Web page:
“Tissue death occurs in the next phase of the disease when mycelium enters the cells and grows significantly. This mycelium is morphologically distinct, thin and linear, and colonizes all the dead tissue. After a time, mushroom production begins,” Figueira said.

Researchers had long wondered why the fungus appears not to benefit from colonizing the plant and causing so many symptoms. The new study provides answers.

“We discovered that during the initial phase, the plant hormone cytokinin released by the fungus makes the infected plant produce a great deal of vascular tissue so that secondary cell walls accumulate lignin, on which the fungus feeds after the plant’s tissue is dead,” he explained.

The species closest to M. perniciosa are all saprotrophic, meaning they feed on dead tissue and other organic detritus. The fungus that causes witch’s broom has apparently evolved to be capable of infecting living tissue, modifying its metabolism to promote the synthesis of lignin, its favorite food, and establishing a foothold in the plant before tissue death occurs. “This gives M. perniciosa a clear advantage over competing fungi,” Figueira said.

Cocoa crisis

Witch’s broom disease was first described in 1919, but it was apparently confined to Amazonia in the North region of Brazil until the late 1980s when it spread to southern Bahia in the Northeast region. Brazil was then the second-largest cocoa grower, producing more than 400,000 metric tons per year. As a result of the disease, annual harvests had fallen to some 100,000 tons by 2000.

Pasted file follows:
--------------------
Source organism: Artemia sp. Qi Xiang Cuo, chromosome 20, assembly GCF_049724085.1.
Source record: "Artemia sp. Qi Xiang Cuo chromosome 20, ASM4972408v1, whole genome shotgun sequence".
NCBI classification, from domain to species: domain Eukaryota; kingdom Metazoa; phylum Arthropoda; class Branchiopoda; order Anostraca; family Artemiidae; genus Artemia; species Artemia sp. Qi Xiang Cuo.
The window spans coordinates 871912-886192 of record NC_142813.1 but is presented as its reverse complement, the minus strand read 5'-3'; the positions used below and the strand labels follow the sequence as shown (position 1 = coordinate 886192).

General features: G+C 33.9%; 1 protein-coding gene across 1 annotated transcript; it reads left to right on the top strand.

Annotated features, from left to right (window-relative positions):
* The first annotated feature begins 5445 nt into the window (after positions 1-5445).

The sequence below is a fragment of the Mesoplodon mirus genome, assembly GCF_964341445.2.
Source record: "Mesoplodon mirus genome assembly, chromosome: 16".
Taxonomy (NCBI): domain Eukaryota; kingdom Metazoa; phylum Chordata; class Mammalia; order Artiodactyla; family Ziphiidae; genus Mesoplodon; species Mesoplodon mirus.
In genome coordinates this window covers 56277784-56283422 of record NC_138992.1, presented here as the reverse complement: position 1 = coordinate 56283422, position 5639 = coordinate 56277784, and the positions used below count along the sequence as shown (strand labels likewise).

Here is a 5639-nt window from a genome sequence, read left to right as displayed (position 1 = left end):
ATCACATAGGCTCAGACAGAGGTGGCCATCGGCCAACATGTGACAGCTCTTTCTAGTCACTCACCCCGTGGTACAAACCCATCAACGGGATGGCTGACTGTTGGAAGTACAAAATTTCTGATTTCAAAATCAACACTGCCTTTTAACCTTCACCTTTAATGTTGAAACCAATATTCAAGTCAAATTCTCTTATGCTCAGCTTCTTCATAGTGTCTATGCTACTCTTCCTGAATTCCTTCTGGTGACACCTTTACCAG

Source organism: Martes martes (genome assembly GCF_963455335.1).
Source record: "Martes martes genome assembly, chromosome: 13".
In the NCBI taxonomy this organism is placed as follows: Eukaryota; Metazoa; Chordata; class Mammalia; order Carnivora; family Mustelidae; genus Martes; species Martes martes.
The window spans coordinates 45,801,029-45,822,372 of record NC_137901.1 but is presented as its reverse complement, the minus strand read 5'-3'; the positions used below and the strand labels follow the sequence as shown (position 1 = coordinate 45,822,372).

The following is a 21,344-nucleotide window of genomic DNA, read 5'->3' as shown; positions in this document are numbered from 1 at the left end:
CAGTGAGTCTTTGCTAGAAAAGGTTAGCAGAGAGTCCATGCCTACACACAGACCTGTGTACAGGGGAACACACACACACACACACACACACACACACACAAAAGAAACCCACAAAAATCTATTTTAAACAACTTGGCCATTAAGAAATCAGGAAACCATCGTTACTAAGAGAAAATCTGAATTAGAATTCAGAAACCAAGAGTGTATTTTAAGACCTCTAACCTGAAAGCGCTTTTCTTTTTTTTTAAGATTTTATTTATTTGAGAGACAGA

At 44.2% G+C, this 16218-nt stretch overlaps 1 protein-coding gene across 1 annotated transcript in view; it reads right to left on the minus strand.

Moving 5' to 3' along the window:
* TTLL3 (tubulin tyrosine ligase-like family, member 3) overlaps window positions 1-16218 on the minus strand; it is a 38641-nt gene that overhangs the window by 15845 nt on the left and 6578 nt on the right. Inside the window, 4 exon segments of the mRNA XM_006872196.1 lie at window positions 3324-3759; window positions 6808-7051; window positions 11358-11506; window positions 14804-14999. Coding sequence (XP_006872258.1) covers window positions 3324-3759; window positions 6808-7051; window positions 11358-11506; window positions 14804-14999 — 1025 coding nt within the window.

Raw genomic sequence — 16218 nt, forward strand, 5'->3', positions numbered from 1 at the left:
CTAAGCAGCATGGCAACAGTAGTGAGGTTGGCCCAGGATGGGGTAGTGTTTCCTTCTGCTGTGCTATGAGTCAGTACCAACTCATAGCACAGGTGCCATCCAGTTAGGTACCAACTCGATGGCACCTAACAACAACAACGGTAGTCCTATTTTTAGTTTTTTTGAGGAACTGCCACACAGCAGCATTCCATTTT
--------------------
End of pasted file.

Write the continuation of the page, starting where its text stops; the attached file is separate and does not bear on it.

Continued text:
The industry is slowly recovering, but Bahia is no longer Brazil’s foremost cocoa-growing state, having fallen behind Pará. In 2020 the national crop was still only 250,000 tons, ranking seventh in the world. The latest scientific research is highly promising for the development of novel crop management techniques.

The study was supported by FAPESP via seven projects (16/10498-413/04309-616/10524-517/17000-415/00060-918/18711-4, and 19/12188-0).


About São Paulo Research Foundation (FAPESP)

The São Paulo Research Foundation (FAPESP) is a public institution with the mission of supporting scientific research in all fields of knowledge by awarding scholarships, fellowships and grants to investigators linked with higher education and research institutions in the State of São Paulo, Brazil. FAPESP is aware that the very best research can only be done by working with the best researchers internationally. Therefore, it has established partnerships with funding agencies, higher education, private companies, and research organizations in other countries known for the quality of their research and has been encouraging scientists funded by its grants to further develop their international collaboration. You can learn more about FAPESP at and visit FAPESP news agency at to keep updated with the latest scientific breakthroughs FAPESP helps achieve through its many programs, awards and research centers. You may also subscribe to FAPESP news agency at